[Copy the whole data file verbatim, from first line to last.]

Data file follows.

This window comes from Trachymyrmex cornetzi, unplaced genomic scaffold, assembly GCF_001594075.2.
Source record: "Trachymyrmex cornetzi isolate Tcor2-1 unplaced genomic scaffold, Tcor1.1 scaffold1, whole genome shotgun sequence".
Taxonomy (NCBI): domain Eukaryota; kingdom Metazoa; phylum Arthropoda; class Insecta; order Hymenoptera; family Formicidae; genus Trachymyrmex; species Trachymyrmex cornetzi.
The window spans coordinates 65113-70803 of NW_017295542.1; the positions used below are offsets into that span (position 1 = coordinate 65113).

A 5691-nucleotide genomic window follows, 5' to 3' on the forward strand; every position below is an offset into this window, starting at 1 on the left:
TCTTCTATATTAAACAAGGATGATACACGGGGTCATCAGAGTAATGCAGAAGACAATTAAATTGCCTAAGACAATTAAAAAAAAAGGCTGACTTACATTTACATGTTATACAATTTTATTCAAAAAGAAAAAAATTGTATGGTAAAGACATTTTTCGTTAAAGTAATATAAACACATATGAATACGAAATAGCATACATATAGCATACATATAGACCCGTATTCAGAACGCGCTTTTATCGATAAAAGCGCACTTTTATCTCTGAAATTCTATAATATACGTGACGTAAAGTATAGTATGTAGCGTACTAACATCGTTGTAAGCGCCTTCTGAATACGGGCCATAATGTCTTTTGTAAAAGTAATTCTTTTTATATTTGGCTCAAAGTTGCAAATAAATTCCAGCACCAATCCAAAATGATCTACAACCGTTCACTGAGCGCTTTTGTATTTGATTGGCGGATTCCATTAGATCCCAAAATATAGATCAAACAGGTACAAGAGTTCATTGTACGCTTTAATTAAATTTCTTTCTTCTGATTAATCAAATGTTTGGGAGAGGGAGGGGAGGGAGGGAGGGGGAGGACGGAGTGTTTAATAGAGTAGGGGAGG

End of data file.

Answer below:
This window comes from Trachymyrmex cornetzi, unplaced genomic scaffold, assembly GCF_001594075.2.
Source record: "Trachymyrmex cornetzi isolate Tcor2-1 unplaced genomic scaffold, Tcor1.1 scaffold1, whole genome shotgun sequence".
Taxonomy (NCBI): domain Eukaryota; kingdom Metazoa; phylum Arthropoda; class Insecta; order Hymenoptera; family Formicidae; genus Trachymyrmex; species Trachymyrmex cornetzi.
The window spans coordinates 65113-70803 of NW_017295542.1; the positions used below are offsets into that span (position 1 = coordinate 65113).

A 5691-nucleotide genomic window follows, 5' to 3' on the forward strand; every position below is an offset into this window, starting at 1 on the left:
TCTTCTATATTAAACAAGGATGATACACGGGGTCATCAGAGTAATGCAGAAGACAATTAAATTGCCTAAGACAATTAAAAAAAAAGGCTGACTTACATTTACATGTTATACAATTTTATTCAAAAAGAAAAAAATTGTATGGTAAAGACATTTTTCGTTAAAGTAATATAAACACATATGAATACGAAATAGCATACATATAGCATACATATAGACCCGTATTCAGAACGCGCTTTTATCGATAAAAGCGCACTTTTATCTCTGAAATTCTATAATATACGTGACGTAAAGTATAGTATGTAGCGTACTAACATCGTTGTAAGCGCCTTCTGAATACGGGCCATAATGTCTTTTGTAAAAGTAATTCTTTTTATATTTGGCTCAAAGTTGCAAATAAATTCCAGCACCAATCCAAAATGATCTACAACCGTTCACTGAGCGCTTTTGTATTTGATTGGCGGATTCCATTAGATCCCAAAATATAGATCAAACAGGTACAAGAGTTCATTGTACGCTTTAATTAAATTTCTTTCTTCTGATTAATCAAATGTTTGGGAGAGGGAGGGGAGGGAGGGAGGGGGAGGACGGAGTGTTTAATAGAGTAGGGGAGG